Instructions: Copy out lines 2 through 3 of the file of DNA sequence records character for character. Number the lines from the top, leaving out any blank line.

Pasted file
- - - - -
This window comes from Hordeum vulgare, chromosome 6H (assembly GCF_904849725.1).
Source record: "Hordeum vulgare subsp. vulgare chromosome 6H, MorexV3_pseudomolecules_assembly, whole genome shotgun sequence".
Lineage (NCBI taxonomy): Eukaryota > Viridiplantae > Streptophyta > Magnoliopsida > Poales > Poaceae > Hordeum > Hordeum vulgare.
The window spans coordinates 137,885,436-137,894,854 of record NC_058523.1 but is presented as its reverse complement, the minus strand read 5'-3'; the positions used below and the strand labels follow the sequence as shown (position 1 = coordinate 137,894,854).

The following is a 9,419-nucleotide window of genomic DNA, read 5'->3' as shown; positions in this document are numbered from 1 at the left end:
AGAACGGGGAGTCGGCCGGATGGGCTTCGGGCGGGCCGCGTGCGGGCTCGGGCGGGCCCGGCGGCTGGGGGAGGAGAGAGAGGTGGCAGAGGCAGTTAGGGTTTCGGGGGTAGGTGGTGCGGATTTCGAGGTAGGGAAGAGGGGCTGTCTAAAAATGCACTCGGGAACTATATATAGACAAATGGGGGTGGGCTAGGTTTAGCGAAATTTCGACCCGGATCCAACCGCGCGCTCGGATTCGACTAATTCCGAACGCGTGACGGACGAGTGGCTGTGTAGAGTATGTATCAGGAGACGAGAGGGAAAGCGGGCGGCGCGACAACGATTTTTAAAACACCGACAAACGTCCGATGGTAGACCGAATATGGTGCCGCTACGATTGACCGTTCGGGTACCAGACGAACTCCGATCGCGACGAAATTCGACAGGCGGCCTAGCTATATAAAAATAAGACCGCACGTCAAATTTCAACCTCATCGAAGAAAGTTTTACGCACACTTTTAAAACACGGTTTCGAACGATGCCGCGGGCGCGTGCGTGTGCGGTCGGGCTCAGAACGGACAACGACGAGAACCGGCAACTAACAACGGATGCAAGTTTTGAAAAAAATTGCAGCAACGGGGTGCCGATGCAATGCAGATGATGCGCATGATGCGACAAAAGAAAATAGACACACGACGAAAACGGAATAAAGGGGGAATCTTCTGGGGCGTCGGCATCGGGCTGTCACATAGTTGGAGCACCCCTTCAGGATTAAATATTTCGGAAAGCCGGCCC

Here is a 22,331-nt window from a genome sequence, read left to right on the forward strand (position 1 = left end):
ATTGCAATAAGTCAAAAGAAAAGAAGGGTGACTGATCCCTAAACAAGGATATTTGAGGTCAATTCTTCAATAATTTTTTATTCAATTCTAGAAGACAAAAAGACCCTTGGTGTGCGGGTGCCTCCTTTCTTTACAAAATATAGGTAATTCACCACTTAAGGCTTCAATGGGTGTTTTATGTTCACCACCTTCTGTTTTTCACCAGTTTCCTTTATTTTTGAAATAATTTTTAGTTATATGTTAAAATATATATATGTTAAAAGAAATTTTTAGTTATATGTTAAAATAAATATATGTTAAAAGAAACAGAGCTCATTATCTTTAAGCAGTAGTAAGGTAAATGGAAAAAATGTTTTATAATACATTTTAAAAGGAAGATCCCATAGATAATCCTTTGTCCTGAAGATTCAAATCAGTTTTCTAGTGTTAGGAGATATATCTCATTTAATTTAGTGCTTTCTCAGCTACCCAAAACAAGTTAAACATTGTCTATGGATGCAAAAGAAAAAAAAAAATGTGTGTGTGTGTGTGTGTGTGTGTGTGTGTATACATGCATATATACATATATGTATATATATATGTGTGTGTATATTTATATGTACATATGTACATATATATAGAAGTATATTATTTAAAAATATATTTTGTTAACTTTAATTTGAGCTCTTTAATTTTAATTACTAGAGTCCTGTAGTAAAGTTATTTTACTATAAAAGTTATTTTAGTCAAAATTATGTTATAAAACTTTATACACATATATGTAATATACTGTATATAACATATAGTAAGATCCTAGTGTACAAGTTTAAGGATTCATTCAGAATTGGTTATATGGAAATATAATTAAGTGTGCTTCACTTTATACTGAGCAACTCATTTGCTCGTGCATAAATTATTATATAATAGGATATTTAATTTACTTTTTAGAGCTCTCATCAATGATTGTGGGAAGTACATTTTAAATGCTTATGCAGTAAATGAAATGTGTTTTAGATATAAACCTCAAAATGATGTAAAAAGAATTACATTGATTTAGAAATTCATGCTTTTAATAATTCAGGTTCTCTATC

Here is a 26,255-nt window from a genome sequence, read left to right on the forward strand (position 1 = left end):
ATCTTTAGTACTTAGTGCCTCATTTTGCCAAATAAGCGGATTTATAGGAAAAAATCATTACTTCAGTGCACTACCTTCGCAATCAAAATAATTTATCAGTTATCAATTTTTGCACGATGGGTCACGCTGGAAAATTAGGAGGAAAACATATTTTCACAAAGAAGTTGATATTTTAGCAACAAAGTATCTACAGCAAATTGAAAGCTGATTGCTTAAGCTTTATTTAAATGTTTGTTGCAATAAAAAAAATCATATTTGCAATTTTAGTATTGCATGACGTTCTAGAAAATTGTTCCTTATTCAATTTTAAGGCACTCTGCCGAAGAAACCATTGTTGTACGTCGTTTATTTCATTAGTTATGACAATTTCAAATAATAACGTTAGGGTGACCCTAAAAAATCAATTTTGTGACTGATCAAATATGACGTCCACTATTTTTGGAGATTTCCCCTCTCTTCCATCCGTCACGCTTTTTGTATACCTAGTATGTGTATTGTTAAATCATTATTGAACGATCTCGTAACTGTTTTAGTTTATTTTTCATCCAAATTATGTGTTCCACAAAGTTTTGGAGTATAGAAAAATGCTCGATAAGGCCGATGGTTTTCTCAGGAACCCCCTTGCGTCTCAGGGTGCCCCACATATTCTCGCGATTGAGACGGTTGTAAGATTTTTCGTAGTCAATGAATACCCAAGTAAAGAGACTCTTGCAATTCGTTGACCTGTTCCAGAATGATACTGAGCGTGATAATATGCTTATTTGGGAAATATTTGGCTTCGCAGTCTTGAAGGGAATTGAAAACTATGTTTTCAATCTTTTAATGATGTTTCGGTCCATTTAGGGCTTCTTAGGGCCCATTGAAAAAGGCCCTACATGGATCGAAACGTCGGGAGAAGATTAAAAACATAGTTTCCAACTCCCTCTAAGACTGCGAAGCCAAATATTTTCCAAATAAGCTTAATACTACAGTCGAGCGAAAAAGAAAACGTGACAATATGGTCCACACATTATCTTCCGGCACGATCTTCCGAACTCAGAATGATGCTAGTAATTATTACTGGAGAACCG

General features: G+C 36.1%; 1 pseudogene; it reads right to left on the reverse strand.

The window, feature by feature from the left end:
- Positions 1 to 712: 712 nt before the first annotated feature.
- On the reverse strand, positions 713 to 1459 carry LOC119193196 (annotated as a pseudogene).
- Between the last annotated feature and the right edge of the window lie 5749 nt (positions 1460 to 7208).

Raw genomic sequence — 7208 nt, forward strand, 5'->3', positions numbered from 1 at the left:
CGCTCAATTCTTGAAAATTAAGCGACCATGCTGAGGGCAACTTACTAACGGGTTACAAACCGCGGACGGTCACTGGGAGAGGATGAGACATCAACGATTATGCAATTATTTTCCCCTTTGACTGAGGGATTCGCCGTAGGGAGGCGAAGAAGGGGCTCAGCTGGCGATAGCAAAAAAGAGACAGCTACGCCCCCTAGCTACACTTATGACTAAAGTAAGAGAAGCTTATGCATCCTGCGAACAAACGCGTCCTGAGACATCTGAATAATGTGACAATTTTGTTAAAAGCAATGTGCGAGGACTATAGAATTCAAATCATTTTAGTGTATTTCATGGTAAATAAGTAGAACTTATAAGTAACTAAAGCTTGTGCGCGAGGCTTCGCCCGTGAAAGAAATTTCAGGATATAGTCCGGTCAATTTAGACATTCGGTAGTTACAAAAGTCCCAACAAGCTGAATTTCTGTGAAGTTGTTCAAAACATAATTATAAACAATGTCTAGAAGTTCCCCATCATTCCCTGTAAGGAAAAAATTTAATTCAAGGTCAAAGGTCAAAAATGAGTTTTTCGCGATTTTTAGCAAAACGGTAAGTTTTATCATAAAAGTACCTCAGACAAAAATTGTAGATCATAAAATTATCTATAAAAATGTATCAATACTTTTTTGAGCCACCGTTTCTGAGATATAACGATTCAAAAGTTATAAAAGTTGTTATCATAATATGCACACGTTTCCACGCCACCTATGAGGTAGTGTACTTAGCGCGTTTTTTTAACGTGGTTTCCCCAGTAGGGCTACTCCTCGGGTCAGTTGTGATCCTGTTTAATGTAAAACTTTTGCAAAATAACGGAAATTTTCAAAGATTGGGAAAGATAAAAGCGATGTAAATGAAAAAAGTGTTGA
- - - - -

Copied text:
Source record: "Hordeum vulgare subsp. vulgare chromosome 6H, MorexV3_pseudomolecules_assembly, whole genome shotgun sequence".
Lineage (NCBI taxonomy): Eukaryota > Viridiplantae > Streptophyta > Magnoliopsida > Poales > Poaceae > Hordeum > Hordeum vulgare.